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These articles were prepared for the February 21, 2001 edition of
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Estimating, Managing Inestimable Projects
When the thousands of fans pour into Staten Island’s
new stadium on June 1 to watch the minor league Yankees toss the
around, they can thank Brooklyn-born Marty Seigel for their
view, comfort, and safety. Seigel is the construction project manager
overseeing this $87 million complex, including the ball field,
train station, and road and rail links. He is the man who transforms
the owner’s dreams into sod and concrete, pitcher’s mound and
— all for a price they can probably afford.
Yet whether it’s an $87 million stadium or tiny bungalow, figuring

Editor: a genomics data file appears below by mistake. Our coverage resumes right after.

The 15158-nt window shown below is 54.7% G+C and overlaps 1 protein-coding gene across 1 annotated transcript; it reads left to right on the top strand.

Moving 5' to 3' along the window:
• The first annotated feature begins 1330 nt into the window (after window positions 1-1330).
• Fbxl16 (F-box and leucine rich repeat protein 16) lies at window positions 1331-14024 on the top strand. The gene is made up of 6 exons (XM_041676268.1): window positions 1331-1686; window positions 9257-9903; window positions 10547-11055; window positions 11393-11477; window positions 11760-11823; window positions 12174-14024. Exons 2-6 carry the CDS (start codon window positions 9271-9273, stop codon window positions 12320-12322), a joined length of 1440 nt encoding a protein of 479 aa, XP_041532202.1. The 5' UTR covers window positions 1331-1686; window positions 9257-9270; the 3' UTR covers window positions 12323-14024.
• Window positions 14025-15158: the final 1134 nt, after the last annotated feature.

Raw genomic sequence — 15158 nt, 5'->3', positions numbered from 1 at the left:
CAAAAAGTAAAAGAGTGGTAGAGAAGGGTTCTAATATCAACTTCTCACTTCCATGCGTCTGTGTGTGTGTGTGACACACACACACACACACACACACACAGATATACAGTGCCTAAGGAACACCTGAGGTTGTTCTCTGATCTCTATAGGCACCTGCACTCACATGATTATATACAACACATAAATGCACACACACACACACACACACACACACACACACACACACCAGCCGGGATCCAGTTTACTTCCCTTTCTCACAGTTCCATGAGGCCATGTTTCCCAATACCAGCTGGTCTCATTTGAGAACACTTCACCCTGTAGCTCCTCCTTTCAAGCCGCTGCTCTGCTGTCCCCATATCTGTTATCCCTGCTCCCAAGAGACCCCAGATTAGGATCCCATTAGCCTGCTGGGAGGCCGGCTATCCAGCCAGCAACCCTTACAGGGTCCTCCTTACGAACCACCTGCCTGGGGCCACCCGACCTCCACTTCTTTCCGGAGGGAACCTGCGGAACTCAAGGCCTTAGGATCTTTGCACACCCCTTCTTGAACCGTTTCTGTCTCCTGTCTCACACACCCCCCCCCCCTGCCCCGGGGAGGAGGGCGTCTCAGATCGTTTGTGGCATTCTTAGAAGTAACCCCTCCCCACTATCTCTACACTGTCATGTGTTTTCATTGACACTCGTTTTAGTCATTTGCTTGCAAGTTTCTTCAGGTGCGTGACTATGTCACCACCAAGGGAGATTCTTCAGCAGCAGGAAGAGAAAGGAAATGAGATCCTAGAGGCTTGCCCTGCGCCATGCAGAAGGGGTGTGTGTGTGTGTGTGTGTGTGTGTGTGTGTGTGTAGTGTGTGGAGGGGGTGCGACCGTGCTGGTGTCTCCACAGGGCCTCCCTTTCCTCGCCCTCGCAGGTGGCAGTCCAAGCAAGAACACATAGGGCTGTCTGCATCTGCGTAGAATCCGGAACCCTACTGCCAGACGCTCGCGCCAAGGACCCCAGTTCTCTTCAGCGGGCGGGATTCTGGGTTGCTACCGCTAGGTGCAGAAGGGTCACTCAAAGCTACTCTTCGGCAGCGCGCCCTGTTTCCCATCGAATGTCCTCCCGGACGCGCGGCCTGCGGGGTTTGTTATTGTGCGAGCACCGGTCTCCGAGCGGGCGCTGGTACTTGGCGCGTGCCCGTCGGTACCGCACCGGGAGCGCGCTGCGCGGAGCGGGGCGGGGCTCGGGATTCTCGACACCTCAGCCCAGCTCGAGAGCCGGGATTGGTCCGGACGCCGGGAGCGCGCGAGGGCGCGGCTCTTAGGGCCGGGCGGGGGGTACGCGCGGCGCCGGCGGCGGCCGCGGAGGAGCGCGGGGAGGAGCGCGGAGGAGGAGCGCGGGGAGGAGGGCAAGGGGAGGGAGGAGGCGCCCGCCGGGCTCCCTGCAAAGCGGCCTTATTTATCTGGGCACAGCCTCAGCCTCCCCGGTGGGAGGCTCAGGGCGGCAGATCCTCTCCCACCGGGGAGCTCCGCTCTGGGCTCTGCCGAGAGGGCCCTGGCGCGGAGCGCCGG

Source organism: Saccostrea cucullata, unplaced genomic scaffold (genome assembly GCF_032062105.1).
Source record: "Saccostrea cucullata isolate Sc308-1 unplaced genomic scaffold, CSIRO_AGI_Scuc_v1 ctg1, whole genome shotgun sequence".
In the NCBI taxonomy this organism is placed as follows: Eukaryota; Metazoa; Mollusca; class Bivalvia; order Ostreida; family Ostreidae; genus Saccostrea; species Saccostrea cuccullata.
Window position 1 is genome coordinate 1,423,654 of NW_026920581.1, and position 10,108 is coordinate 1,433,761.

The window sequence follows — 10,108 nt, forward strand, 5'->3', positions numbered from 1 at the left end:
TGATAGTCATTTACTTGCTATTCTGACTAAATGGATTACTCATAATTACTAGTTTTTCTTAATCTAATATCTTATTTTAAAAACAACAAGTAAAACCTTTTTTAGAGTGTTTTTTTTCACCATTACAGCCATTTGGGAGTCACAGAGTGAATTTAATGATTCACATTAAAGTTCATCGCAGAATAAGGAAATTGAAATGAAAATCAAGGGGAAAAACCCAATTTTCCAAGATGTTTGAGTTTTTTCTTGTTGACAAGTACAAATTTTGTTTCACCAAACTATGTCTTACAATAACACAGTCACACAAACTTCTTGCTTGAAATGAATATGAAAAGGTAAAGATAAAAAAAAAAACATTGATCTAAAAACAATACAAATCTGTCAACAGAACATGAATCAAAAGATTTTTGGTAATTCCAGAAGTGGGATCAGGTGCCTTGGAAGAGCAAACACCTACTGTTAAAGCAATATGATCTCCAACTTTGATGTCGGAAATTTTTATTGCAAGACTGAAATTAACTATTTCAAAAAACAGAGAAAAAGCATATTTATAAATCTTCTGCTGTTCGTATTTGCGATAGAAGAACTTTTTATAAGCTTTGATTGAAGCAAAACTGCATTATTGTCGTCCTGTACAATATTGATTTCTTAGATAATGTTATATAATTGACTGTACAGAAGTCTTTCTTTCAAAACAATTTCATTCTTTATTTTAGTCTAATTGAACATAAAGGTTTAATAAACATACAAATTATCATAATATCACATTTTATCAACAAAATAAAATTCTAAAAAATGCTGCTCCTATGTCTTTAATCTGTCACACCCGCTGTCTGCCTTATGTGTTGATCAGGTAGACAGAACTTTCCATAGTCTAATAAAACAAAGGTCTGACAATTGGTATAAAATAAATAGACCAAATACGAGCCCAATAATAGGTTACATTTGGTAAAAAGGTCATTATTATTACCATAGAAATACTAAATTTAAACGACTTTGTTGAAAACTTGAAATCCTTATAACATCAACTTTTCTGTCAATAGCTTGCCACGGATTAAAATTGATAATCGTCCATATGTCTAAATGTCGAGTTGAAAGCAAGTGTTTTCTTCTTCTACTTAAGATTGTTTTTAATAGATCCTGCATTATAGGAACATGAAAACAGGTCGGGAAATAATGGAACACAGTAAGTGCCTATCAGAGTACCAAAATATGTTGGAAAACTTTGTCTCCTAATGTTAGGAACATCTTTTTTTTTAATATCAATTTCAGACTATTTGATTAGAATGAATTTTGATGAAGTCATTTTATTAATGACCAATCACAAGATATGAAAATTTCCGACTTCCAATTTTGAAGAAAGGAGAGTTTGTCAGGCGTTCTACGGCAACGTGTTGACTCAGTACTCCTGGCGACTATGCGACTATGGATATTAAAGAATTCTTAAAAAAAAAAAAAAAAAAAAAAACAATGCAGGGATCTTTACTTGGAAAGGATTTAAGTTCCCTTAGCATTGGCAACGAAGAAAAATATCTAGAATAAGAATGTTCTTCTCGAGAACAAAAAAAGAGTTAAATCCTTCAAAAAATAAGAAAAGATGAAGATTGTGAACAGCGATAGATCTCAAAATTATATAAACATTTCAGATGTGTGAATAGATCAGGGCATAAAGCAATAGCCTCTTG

the right cost and the right schedule are the two initial steps that
will guide or haunt you the remainder of that long construction
Thus, for those in the trade seeking the sharpest tricks, Seigel
his eight-week course, Construction Cost Estimating and Administration
beginning Wednesday, February 28, at Mercer County Community College.
This upcoming course is part of a five-course package offered by MCCC
to fulfill the requirements for the Construction Project Manager
Program. Each course, running about 8 to 10 weeks, is set in sequence
and is prerequisite for the course following. Contact the Mercer
registrar at 609-586-9446.
"I teach reality," says Seigel. Since graduating from City
College of New York, he has spent 40 years in the construction trade
— 26 of them as a construction engineer for New York City. Seigel
is head project manager for Bovis Lend Lease, the Australian-based
firm dealing in all aspects of real estate.
The project manager (or construction manager) in theory solves
old inimical triangle of owner versus architect versus general
The owner hires a project manager, notes Seigel, "to be his
break up log jams and make the work flow easily."
But some participants, including architects, argue that the project
manager can often turn that old inimical triangle into an unfriendly